Howard Gardner, a developmental psychologist, made an important observation about human intelligence. That observation was that one’s cognitive abilities provide a view of only one type of intelligence, a general intelligence. Gardner posits a theory that is now well accepted, that there are additional types of intelligence, like musical intelligence, kinesthetic intelligence, intrapersonal intelligence, interpersonal intelligence.
Cognitive: Leadership requires that one be able to assess the current state, envision a better future state, and to determine the strategy, tactics, and actions for bringing that future state into being. This work requires that one be intelligent enough to be able to do each of these things in an environment of accelerating, constant, and disruptive change with limited resources.
Intrapersonal: This is the Ancient Greek admonition: “Know thyself.” The ability to understand one’s own feelings, thoughts, and motivations is a recognized form of intelligence. When a leader knows themselves, they know who they are, their strengths, their deficiencies, and what areas that they may need help. This intelligence is a large part of what allows the leader to develop and utilize the next intelligence.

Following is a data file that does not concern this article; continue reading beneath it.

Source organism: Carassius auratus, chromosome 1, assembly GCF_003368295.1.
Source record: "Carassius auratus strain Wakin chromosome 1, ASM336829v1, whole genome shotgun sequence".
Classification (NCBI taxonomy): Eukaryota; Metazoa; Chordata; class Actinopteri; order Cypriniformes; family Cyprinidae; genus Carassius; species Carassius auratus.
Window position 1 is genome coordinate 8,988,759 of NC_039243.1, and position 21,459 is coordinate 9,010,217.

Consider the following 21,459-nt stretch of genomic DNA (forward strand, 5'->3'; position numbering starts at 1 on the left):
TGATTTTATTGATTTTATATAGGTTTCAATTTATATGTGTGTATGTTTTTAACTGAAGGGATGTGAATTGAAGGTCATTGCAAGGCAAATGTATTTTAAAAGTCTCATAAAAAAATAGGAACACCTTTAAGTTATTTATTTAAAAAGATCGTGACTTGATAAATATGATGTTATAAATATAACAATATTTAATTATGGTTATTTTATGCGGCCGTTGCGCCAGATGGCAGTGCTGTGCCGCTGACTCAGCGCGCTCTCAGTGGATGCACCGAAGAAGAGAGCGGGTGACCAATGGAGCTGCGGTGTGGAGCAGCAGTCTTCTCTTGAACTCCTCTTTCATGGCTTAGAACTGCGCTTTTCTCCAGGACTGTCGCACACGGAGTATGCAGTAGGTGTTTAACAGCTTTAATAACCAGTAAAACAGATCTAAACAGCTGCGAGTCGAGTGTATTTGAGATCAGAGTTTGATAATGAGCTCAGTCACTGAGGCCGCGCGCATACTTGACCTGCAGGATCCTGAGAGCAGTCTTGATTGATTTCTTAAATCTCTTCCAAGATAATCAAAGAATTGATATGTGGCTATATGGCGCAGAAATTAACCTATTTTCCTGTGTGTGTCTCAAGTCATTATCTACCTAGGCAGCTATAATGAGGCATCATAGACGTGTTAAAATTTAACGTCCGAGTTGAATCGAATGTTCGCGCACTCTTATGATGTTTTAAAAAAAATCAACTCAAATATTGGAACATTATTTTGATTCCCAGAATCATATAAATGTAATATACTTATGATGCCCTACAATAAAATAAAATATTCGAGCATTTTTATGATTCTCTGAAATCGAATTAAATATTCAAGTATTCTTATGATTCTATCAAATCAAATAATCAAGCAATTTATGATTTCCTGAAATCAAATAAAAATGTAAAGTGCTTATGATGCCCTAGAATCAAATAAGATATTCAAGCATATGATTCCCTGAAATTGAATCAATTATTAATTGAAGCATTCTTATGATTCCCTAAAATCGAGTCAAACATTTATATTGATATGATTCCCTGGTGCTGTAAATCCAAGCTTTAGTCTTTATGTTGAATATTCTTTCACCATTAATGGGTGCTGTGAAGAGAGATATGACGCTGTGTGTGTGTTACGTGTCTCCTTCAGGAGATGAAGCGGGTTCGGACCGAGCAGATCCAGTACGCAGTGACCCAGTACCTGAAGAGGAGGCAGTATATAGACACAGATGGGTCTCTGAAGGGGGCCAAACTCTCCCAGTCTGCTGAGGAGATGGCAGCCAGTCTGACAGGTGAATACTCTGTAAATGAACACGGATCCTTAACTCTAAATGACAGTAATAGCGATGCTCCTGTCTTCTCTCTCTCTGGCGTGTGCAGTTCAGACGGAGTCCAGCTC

Interpersonal: The effectiveness of a leader is limited by their ability to lead the people in their charge. This requires a higher than average intelligence when it comes to people. This intelligence is what allows the leader to understand others, to interact with them in ways that cause them to grow, inspiring them to act, and recognizing their feelings. This is the ability to take multiple perspectives, especially 2nd person, 3rd person, and likely even greater numbers.
Moral: Hitler was high enough on the cognitive line. He was also intelligent enough when it came to interpersonal skills. Certainly, we can guess that he was lacking as it pertains to intrapersonal intelligence. But when it comes to moral intelligence, he is one of four or five people in modern times vying for the lowest possible score. Every leader needs a list of non-negotiables, and much of that list will be values. Determining what those values are and building a culture around them requires a moral intelligence.
Of all the human capacities, leadership is surely one of the most demanding. It is also one that requires the development of multiple lines of intelligence that make one an effective leader. You may believe that there are more intelligences necessary to lea, but you are unlikely to be able to subtract from these without also reducing the effectiveness of the leader.
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Source: The Sales Blog